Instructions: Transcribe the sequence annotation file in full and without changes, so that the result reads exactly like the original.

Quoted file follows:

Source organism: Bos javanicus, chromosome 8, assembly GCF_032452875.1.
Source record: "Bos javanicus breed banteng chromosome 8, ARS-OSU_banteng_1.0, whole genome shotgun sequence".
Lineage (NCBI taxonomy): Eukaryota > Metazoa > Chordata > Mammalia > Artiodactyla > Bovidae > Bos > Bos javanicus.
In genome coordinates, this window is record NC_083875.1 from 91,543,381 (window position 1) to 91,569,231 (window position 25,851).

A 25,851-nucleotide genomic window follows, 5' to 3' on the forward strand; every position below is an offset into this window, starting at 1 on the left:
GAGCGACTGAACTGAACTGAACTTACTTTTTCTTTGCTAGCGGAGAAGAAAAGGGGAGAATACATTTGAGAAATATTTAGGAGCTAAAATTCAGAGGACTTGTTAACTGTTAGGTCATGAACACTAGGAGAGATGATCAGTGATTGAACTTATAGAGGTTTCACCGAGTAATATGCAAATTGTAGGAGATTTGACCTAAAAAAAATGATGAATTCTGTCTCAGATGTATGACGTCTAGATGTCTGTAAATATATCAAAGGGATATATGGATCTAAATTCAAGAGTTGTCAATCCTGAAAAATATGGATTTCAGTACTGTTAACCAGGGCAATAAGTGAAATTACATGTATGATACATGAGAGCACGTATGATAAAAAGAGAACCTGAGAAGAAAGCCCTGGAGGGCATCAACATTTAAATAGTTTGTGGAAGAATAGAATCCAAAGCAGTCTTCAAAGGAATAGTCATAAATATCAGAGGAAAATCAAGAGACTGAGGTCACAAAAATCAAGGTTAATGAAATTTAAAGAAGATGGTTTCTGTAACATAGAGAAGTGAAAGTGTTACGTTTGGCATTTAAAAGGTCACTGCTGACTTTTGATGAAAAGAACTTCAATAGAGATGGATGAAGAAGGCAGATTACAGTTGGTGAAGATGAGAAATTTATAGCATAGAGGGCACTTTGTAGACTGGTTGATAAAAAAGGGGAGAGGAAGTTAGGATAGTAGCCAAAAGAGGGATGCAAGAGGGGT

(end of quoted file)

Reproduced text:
Source organism: Bos javanicus, chromosome 8, assembly GCF_032452875.1.
Source record: "Bos javanicus breed banteng chromosome 8, ARS-OSU_banteng_1.0, whole genome shotgun sequence".
Lineage (NCBI taxonomy): Eukaryota > Metazoa > Chordata > Mammalia > Artiodactyla > Bovidae > Bos > Bos javanicus.
In genome coordinates, this window is record NC_083875.1 from 91,543,381 (window position 1) to 91,569,231 (window position 25,851).

A 25,851-nucleotide genomic window follows, 5' to 3' on the forward strand; every position below is an offset into this window, starting at 1 on the left:
GAGCGACTGAACTGAACTGAACTTACTTTTTCTTTGCTAGCGGAGAAGAAAAGGGGAGAATACATTTGAGAAATATTTAGGAGCTAAAATTCAGAGGACTTGTTAACTGTTAGGTCATGAACACTAGGAGAGATGATCAGTGATTGAACTTATAGAGGTTTCACCGAGTAATATGCAAATTGTAGGAGATTTGACCTAAAAAAAATGATGAATTCTGTCTCAGATGTATGACGTCTAGATGTCTGTAAATATATCAAAGGGATATATGGATCTAAATTCAAGAGTTGTCAATCCTGAAAAATATGGATTTCAGTACTGTTAACCAGGGCAATAAGTGAAATTACATGTATGATACATGAGAGCACGTATGATAAAAAGAGAACCTGAGAAGAAAGCCCTGGAGGGCATCAACATTTAAATAGTTTGTGGAAGAATAGAATCCAAAGCAGTCTTCAAAGGAATAGTCATAAATATCAGAGGAAAATCAAGAGACTGAGGTCACAAAAATCAAGGTTAATGAAATTTAAAGAAGATGGTTTCTGTAACATAGAGAAGTGAAAGTGTTACGTTTGGCATTTAAAAGGTCACTGCTGACTTTTGATGAAAAGAACTTCAATAGAGATGGATGAAGAAGGCAGATTACAGTTGGTGAAGATGAGAAATTTATAGCATAGAGGGCACTTTGTAGACTGGTTGATAAAAAAGGGGAGAGGAAGTTAGGATAGTAGCCAAAAGAGGGATGCAAGAGGGGT